Africa’s most valuable startup Flutterwave is in the spotlight for alleged dubious business and personal practices by Olugbenga Agboola, its founder and chief executive.
In a story published Apr. 12 on West Africa Weekly, a Substack newsletter by David Hundeyin, a Nigerian journalist, Agboola is alleged to have created a phantom ‘co-founder’ identity to give himself more shares in the company’s early days, and offered share prices below the company’s valuation to employees who wanted to cash in on their vested options. These employee stock sales, the story alleged, went to an investment vehicle Agboola controlled.
Other allegations include that he did not disclose to Access Bank, his last employer, that he was simultaneously working for them while building Flutterwave in the latter’s early days, thereby taking unfair advantage of his position and assets at the bank. There was also suggestion of sexual relationships with subordinate female staff members at Flutterwave.
Quartz has reached out to Flutterwave for an official statement and will update the story accordingly when this is received.
What is known about Agboola and Flutterwave?
Flutterwave’s stature as an early mover in Nigeria’s online payments scene and its unrivaled $3 billion valuation makes the 37-year-old Agboola one of Africa’s most well-known entrepreneurs.
He is a mostly reserved personality who gives few media interviews, but is on a number of lists that seek to highlight African progress, including Quartz Africa’s 2019 innovators, and lists by Fortune (2020), and TIME (2021).
Over the past year, Agboola’s reputation has stretched beyond his leadership at Flutterwave thanks to a spree of personal investments in other African startups. He landed a Business Insider award for “Tech Investor of the Year” a few hours after yesterday’s West Africa Weekly story went live.
Flutterwave has also stepped into the world of corporate investments, co-leading a $3.4 million round for Dapio, a UK-based fintech. Part of the company’s $250 million raise in February will be for investments and relentless marketing.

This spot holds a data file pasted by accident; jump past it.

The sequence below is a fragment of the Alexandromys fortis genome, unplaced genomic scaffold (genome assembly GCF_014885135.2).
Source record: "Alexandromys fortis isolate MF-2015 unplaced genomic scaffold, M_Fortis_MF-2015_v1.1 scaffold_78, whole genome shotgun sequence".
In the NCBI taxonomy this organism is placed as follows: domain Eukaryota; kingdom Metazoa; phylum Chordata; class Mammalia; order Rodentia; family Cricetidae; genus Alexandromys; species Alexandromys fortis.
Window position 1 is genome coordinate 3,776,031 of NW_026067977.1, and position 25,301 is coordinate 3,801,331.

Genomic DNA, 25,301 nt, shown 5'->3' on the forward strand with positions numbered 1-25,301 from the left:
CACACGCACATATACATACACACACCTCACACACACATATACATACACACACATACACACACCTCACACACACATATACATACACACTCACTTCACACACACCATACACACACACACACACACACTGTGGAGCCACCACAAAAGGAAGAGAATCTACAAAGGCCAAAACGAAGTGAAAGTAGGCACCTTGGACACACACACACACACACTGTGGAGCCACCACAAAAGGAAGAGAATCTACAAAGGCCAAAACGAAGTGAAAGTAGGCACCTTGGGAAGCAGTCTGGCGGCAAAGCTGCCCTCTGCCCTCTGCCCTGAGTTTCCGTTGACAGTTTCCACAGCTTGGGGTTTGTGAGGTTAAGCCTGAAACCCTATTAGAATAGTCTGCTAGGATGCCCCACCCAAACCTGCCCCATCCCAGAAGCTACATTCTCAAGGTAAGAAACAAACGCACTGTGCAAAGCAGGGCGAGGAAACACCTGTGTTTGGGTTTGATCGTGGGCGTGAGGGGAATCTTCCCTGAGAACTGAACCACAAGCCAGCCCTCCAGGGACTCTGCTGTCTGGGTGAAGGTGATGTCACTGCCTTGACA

Faults in Flutterwave’s wings emerge
But suspicion about Agboola and Flutterwave have brewed over the past week after a former employee, Clara Wanjiku Odero, accused Agboola of bullying and the company of negligence leading to fraud. Odero, now the CEO of a Softbank-backed Kenyan fintech Credrails, did not respond to Quartz’s requests for comment, but publicly stood by her claims despite Flutterwave’s denial.
Her account of her experience at the company may have been prompted by an article that appeared to cast her unfavorably while glorifying Flutterwave’s unicorn journey. The article was based on interviews with the company’s leadership, including Agboola, during a retreat in Ghana this year.
Fresh from that private getaway, the company now faces public scrutiny on multiple issues from this week’s exposé, including a supposed ethics investigation by the US Securities and Exchange Commission in 2018 (Flutterwave is incorporated in Delaware and headquartered in California). The SEC neither confirmed nor denied the investigation citing privacy provisions. Iyinoluwa Aboyeji, the former Flutterwave co-founder, said there was one but disputed the Substack journalist’s characterization.
Most observers have renewed their outrage over corporate dysfunction and toxic work culture at Nigerian businesses.
Some fear that foreign investors who increasingly pour hot money into African startups could be spooked. What comes next may well be vindication for Flutterwave and the ecosystem if it responds to the allegations, or a dance between damage control and course correction by interested parties.
Or, more revelations that intensify shockwaves already stirred, as Matt Flannery, the co-founder of Branch, the lending app which operates in Nigeria and Kenya, expects.